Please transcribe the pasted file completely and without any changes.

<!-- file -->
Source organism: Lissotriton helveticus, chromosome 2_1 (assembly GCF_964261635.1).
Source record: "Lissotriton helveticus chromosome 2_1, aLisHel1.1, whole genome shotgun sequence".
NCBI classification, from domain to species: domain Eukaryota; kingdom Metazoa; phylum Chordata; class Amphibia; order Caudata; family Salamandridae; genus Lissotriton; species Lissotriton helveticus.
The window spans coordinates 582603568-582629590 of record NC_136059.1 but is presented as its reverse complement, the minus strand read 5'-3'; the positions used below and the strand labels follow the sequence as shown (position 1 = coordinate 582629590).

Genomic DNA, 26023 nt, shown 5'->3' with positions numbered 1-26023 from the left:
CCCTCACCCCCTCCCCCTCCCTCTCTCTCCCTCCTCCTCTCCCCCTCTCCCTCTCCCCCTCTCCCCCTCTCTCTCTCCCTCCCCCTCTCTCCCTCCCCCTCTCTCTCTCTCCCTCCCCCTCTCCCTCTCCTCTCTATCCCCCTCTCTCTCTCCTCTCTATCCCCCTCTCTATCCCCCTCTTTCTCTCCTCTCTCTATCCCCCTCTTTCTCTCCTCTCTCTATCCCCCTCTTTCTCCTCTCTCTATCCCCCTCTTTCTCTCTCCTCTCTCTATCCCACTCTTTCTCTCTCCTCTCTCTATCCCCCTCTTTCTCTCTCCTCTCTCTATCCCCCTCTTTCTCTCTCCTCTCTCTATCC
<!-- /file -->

Source organism: Lissotriton helveticus, chromosome 2_1 (assembly GCF_964261635.1).
Source record: "Lissotriton helveticus chromosome 2_1, aLisHel1.1, whole genome shotgun sequence".
NCBI classification, from domain to species: domain Eukaryota; kingdom Metazoa; phylum Chordata; class Amphibia; order Caudata; family Salamandridae; genus Lissotriton; species Lissotriton helveticus.
The window spans coordinates 582603568-582629590 of record NC_136059.1 but is presented as its reverse complement, the minus strand read 5'-3'; the positions used below and the strand labels follow the sequence as shown (position 1 = coordinate 582629590).

Genomic DNA, 26023 nt, shown 5'->3' with positions numbered 1-26023 from the left:
CCCTCACCCCCTCCCCCTCCCTCTCTCTCCCTCCTCCTCTCCCCCTCTCCCTCTCCCCCTCTCCCCCTCTCTCTCTCCCTCCCCCTCTCTCCCTCCCCCTCTCTCTCTCTCCCTCCCCCTCTCCCTCTCCTCTCTATCCCCCTCTCTCTCTCCTCTCTATCCCCCTCTCTATCCCCCTCTTTCTCTCCTCTCTCTATCCCCCTCTTTCTCTCCTCTCTCTATCCCCCTCTTTCTCCTCTCTCTATCCCCCTCTTTCTCTCTCCTCTCTCTATCCCACTCTTTCTCTCTCCTCTCTCTATCCCCCTCTTTCTCTCTCCTCTCTCTATCCCCCTCTTTCTCTCTCCTCTCTCTATCC